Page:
Information Security - Best Practices
Check suspect files: doc[x], xls[x], pdf, ...
Files receveived from untrusted sender, could be easily checked for viruses online under:
Virus / Trojaner / Keylogger / ...
Anti virus software:
- Windows: Defender (built in since Windows 8)
Don't tell your password to other people! Just don't do it!
Never, ever send a password by email!
- If an email which looks authentic asks you to log in on a website, it may still be fake. Check by asking the IT crew personally.
- If you enter a password, try keeping in mind if someone is watching you.
- A lot of damages can be done with the knowledge of your password. The argument 'I have nothing to hide' is useless if someone charges your bank account against your will.
- When chosing a password, keep a good balance between a password which you can remember easily, but other cannot guess easily: use upper case / lower case / digits / special characters. Approximately 10 characters long.
Don't write your password down.
- If you absolutely must write your password down, keep the note in a secure location where others cannot access it (e.g. your wallet or a safe). Never put the note somewhere visible.
Use password managment tools (like e.g. KeePassX).
Never ever send a password by email! Just don't do it!
- Some emails try to make you believe that you should either click on a particular link, visit a certain page, set a new password or reply to the sender.
- If you don't know the sender or didn't expect the Email, be careful! If in doubt, ask your IT crew.
- Never trust an Email just by knowing the sender address.
- Emails can easily be spied on. Emails are more secure if sender and receiver are both I-MATH addresses.
- If an email clearly is spam, don't click on any link and don't reply to the email. Just delete it.
File Exchange Security
- When exchanging files with another person from the institute, use "the box". It is more secure and faster than methods over the internet.
- When sharing files about teaching, use /scratch/share/veranstaltungen .
- When sharing files about administration, use /scratch/share/institut .
Working from remote locations
- If you are working at remote locations (public places), try doing as few sensible tasks as possible. (I.e. don't access critical data or log into accounts if it is not necessary). This is especially true if connecting to an unencrypted (open) wireless spot.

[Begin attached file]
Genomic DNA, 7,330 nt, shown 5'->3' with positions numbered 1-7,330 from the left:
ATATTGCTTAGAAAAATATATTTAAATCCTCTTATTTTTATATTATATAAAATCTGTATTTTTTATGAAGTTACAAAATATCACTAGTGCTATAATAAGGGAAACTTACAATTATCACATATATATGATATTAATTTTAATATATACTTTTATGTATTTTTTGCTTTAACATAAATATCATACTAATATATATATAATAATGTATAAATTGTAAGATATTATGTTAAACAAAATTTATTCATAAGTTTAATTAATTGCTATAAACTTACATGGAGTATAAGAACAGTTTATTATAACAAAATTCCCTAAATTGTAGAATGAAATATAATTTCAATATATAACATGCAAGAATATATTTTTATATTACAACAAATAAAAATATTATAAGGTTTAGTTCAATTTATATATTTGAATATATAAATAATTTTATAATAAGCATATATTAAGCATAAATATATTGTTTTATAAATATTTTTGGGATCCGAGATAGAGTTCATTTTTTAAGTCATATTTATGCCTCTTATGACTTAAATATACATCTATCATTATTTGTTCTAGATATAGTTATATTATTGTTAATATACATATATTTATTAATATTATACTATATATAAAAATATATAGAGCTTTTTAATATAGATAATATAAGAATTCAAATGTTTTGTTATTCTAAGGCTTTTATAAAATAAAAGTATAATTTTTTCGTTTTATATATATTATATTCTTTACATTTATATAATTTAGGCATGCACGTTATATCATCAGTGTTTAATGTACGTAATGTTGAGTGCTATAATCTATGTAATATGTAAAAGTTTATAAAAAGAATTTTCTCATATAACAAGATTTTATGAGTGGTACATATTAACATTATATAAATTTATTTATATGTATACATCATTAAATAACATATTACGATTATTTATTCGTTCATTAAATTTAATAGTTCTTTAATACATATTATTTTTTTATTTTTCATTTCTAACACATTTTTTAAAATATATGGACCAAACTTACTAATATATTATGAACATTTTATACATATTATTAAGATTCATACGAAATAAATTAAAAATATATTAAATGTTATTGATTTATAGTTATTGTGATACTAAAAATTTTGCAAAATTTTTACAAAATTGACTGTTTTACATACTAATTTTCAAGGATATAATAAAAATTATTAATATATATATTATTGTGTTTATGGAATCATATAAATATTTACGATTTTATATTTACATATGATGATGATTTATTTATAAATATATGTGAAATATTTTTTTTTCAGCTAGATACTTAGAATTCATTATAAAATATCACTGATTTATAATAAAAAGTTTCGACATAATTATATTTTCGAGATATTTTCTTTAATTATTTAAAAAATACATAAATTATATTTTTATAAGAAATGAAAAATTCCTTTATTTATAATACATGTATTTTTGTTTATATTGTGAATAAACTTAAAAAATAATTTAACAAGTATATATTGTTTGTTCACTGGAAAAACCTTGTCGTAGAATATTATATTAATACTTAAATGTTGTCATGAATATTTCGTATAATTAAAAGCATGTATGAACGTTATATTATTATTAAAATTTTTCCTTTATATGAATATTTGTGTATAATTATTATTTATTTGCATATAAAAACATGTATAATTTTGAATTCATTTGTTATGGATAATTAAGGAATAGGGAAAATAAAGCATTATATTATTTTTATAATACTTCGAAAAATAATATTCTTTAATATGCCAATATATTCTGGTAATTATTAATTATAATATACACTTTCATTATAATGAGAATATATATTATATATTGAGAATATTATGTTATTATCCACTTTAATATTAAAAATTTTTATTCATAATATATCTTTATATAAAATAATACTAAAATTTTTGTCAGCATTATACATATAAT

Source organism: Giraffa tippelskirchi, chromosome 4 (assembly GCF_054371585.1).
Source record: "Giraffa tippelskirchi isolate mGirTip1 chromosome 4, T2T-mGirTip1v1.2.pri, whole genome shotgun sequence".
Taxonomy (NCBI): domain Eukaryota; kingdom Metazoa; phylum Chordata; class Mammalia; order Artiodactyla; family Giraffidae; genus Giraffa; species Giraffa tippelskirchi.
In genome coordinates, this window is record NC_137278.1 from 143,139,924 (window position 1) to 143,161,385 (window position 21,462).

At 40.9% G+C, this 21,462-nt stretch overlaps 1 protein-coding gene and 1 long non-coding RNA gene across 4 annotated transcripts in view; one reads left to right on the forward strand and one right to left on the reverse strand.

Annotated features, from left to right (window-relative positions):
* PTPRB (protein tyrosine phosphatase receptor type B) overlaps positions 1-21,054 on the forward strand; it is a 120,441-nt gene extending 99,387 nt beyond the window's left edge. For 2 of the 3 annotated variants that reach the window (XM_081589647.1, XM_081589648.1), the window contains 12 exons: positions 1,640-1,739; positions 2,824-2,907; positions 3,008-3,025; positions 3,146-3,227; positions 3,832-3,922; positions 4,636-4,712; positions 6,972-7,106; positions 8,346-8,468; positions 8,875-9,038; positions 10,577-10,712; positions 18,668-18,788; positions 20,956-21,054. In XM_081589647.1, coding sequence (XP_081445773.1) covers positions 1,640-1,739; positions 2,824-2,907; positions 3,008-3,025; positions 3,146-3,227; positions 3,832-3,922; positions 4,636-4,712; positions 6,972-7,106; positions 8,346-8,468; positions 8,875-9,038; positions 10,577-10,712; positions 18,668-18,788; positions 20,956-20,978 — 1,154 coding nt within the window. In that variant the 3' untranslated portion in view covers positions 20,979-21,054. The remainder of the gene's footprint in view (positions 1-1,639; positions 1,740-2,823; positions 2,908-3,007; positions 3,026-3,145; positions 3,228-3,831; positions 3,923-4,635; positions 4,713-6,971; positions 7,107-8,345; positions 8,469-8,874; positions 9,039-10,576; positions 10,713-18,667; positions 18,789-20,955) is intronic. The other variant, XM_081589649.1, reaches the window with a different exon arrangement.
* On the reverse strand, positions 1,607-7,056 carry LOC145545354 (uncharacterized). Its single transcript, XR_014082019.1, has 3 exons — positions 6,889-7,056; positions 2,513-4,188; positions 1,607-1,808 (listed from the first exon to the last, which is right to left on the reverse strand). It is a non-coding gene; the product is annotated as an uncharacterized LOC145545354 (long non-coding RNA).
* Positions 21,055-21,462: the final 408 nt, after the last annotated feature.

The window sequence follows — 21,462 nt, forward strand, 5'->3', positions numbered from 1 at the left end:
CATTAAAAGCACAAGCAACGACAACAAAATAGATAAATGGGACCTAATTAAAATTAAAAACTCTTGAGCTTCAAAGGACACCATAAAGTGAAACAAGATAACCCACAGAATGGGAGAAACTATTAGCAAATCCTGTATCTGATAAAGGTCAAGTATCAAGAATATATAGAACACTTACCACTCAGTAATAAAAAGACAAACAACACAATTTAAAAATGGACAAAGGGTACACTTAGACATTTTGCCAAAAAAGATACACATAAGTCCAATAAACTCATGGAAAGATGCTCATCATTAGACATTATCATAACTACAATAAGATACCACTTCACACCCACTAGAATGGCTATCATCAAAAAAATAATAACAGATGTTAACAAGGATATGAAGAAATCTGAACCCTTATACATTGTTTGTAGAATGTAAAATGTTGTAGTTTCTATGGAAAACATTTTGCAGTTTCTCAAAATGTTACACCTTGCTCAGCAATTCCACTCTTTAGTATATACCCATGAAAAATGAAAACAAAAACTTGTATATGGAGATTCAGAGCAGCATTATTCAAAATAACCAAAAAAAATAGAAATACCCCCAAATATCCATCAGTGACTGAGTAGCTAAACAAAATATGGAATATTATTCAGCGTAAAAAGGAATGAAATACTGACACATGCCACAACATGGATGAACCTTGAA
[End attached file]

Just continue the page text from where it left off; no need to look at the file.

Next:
- If you log in somewhere (e.g. your email account or similar), the browser may ask you if you want to save the username and password. Think before you click, and click "No, don't save!".
- In public internet cafes, everything you type (including your password!) may be protocolled.
- While traveling, take your own laptop or a laptop of I-MATH with you, rather than relying on other hardware.
- Keep an eye open for fake URL's (phishing sites). Some letters look very similar (e.g. 0/O/o, l/1/I, etc. In particular, the extensions .ch and .cn look very similar)
- Don't click on advertisements. Even very reputable websites (like the homepage of a newspaper or tv-channel) can contain fake advertisements which try to harm your computer if you click on it.
- In particular: don't click on advertisements which tell you that your computer "might be infected/in danger" or similar. These advertisements are mostly infectious itself.
- If your browser warns you that a security certificate doesn't match, be cautious.
- Contrary to popular belief, the weakest point in a security context is usually the human.
- Almost always there is a contrast between security and usability. (Typical example: password '1234' written on a sticky note versus a randomly generated password learned by heart)
- When thinking in a context of IT security, it is better to worry than to be sorry.
- Almost by definition there is no perfectly secure system. Therefore, IT security is based on "trust". If doing sensible tasks (like entering your password) you should trust your hardware and your network connection.
- If in doubt, ask your IT crew.